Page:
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'The musical ideas are often bold ...'

A disc in the EMI British Composers' series -


Ethel Smyth Mass in D etc. (c) 2000 EMI Records Ltd

This is a disappointing disc. Ethel Smyth thought her Mass was her best work and the thing by which posterity might remember her, if it remembered her at all. In 1991 -- the centenary of its composition -- Virgin Classics issued a pioneering recording of a performance by the Plymouth Music Series. It left quite a lot to be desired -- a rather dry acoustic, imbalance of orchestra and chorus, tentative conducting, and tenors thin and strained -- but it was a great deal better than the nothing which had preceded it. The way had been opened for more and better performances in due course of a work that needs the sort of advocacy that comes perhaps gradually and only with incremental familiarity, for it is not an easy piece either to perform or to love. The musical ideas are often bold but rarely of sufficient interest to sustain a very large-scale work like this [listen -- track 2, 0:00 -- 0:59]. They tend to episodic unfolding rather than thorough-going development. There are disconcerting syntactical ruptures (or so they appear both on this disc and in Smyth's score, though a really sympathetic conductor might well make sense of them one day). The style intends much, but achieves less. It is heavily Brahmsian, but with lashings of Italianate chromatic incense too [listen -- track 5, 0:01 -- 1:06].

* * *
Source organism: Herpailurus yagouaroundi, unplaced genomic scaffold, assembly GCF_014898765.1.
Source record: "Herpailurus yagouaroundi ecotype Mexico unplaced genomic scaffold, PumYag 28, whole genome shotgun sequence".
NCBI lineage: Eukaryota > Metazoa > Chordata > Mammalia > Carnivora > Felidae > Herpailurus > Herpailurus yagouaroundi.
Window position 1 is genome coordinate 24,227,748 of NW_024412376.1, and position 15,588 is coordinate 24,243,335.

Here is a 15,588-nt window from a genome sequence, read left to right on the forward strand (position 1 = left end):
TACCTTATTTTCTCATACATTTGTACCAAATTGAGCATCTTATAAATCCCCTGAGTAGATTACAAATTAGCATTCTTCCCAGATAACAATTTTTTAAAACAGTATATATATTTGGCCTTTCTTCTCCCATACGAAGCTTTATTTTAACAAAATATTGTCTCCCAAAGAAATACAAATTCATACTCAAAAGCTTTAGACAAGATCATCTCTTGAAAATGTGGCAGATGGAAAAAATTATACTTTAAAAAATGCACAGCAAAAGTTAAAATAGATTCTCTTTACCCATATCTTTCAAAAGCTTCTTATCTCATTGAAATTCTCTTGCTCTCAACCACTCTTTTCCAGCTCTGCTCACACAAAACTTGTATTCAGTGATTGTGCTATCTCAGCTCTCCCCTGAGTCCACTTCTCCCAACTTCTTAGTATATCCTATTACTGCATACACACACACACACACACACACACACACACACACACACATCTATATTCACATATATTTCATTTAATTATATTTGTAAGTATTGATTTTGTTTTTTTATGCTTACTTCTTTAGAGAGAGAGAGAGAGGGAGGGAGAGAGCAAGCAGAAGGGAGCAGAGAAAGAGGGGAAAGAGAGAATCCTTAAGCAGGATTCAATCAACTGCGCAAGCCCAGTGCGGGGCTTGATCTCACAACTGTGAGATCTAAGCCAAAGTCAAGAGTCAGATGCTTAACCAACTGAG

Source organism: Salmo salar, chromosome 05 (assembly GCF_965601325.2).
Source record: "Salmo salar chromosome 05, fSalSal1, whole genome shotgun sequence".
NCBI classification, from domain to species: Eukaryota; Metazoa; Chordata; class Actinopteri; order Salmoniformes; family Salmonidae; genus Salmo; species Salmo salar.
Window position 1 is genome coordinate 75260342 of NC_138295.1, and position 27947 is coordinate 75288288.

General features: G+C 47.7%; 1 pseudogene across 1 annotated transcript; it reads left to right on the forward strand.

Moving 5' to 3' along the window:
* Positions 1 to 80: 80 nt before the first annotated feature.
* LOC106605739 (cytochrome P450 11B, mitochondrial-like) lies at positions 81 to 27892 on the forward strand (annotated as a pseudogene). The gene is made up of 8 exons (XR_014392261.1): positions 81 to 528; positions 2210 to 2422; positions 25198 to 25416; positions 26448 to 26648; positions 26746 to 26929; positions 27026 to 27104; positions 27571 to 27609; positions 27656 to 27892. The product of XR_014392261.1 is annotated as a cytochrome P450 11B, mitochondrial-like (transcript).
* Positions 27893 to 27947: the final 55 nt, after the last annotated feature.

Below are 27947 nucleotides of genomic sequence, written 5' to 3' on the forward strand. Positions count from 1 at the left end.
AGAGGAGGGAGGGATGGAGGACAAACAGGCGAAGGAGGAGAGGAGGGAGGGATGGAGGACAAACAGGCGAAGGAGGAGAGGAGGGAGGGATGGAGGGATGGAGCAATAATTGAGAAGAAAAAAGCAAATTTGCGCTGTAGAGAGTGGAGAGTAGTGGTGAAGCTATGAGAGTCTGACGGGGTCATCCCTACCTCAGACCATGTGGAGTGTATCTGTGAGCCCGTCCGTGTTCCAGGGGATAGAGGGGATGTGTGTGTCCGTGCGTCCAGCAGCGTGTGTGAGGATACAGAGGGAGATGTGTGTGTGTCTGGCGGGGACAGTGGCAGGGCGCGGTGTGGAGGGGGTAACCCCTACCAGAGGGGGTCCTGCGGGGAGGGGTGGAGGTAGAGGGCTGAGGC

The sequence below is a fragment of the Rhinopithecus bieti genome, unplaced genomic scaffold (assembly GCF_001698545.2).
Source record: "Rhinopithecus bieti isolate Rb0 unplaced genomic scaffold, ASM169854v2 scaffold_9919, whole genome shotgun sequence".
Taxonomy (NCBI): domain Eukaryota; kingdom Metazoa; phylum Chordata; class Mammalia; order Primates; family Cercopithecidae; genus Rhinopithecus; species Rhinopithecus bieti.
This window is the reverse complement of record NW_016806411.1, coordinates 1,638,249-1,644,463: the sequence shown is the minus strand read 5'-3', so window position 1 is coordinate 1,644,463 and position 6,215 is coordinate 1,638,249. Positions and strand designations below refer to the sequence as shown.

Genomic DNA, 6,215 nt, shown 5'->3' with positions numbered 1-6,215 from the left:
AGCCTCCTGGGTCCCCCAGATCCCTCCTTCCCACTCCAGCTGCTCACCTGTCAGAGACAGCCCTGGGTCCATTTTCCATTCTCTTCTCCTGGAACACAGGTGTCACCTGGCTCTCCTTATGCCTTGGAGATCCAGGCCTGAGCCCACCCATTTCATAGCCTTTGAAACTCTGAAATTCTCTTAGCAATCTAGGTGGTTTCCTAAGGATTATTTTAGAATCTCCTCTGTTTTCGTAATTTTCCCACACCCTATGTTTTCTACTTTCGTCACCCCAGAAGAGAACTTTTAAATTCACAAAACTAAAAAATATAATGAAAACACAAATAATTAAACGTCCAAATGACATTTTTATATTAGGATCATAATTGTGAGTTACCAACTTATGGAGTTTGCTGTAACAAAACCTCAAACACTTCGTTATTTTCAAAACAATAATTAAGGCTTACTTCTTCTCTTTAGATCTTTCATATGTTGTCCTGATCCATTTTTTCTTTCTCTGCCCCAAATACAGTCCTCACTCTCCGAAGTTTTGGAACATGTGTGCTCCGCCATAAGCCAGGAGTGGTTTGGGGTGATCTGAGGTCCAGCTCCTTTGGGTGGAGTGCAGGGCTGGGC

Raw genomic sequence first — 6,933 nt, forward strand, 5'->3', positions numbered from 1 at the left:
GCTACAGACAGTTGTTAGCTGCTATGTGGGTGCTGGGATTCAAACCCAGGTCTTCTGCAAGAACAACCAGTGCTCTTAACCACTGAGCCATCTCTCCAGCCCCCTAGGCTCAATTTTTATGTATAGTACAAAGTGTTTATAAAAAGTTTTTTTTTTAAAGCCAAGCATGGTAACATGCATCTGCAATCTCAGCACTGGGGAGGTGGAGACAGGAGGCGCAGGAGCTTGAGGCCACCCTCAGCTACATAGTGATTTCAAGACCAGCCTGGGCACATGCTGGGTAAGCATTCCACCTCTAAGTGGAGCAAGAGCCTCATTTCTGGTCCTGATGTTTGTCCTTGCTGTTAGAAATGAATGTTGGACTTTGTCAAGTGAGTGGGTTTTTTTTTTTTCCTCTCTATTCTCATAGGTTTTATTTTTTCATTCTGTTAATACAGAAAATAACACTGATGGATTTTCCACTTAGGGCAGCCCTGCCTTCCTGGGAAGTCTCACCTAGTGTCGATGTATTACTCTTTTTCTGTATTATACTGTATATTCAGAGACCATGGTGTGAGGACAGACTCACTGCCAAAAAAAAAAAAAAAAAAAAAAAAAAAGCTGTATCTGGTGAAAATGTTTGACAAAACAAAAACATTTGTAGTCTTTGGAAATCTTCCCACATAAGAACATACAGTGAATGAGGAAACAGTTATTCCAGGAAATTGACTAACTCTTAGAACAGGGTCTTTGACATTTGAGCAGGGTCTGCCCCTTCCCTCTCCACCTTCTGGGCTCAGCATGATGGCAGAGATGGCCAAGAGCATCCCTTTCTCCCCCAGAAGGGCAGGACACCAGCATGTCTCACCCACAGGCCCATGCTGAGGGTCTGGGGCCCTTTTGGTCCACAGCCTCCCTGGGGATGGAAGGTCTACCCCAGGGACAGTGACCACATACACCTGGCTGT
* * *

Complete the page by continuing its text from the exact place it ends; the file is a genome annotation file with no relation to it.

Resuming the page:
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Copyright © 22 April 2001 Peter Dale, Danbury, Essex, UK



CD INFORMATION - EMI 7 243 5 67426 2 8


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